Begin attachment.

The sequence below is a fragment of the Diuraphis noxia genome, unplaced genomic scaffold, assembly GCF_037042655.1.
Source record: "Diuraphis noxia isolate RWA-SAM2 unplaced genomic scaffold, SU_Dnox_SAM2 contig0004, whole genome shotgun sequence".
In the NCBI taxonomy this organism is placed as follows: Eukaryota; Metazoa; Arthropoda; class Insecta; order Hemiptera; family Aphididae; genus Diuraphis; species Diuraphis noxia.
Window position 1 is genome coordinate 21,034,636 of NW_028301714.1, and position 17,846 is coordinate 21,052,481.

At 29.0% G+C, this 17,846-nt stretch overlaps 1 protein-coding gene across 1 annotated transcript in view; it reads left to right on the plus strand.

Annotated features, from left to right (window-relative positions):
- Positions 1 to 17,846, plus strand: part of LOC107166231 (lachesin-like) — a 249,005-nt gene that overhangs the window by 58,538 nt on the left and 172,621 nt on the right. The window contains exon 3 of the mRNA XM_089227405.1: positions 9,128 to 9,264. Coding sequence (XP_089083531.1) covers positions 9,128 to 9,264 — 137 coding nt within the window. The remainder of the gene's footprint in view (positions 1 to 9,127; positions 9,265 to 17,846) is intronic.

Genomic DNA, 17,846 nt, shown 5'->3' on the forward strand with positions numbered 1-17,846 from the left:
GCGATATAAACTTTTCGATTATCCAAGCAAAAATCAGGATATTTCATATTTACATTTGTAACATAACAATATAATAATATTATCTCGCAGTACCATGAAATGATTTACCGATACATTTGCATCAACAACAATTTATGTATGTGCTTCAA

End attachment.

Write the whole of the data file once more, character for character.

The sequence below is a fragment of the Diuraphis noxia genome, unplaced genomic scaffold, assembly GCF_037042655.1.
Source record: "Diuraphis noxia isolate RWA-SAM2 unplaced genomic scaffold, SU_Dnox_SAM2 contig0004, whole genome shotgun sequence".
In the NCBI taxonomy this organism is placed as follows: Eukaryota; Metazoa; Arthropoda; class Insecta; order Hemiptera; family Aphididae; genus Diuraphis; species Diuraphis noxia.
Window position 1 is genome coordinate 21,034,636 of NW_028301714.1, and position 17,846 is coordinate 21,052,481.

At 29.0% G+C, this 17,846-nt stretch overlaps 1 protein-coding gene across 1 annotated transcript in view; it reads left to right on the plus strand.

Annotated features, from left to right (window-relative positions):
- Positions 1 to 17,846, plus strand: part of LOC107166231 (lachesin-like) — a 249,005-nt gene that overhangs the window by 58,538 nt on the left and 172,621 nt on the right. The window contains exon 3 of the mRNA XM_089227405.1: positions 9,128 to 9,264. Coding sequence (XP_089083531.1) covers positions 9,128 to 9,264 — 137 coding nt within the window. The remainder of the gene's footprint in view (positions 1 to 9,127; positions 9,265 to 17,846) is intronic.

Genomic DNA, 17,846 nt, shown 5'->3' on the forward strand with positions numbered 1-17,846 from the left:
GCGATATAAACTTTTCGATTATCCAAGCAAAAATCAGGATATTTCATATTTACATTTGTAACATAACAATATAATAATATTATCTCGCAGTACCATGAAATGATTTACCGATACATTTGCATCAACAACAATTTATGTATGTGCTTCAA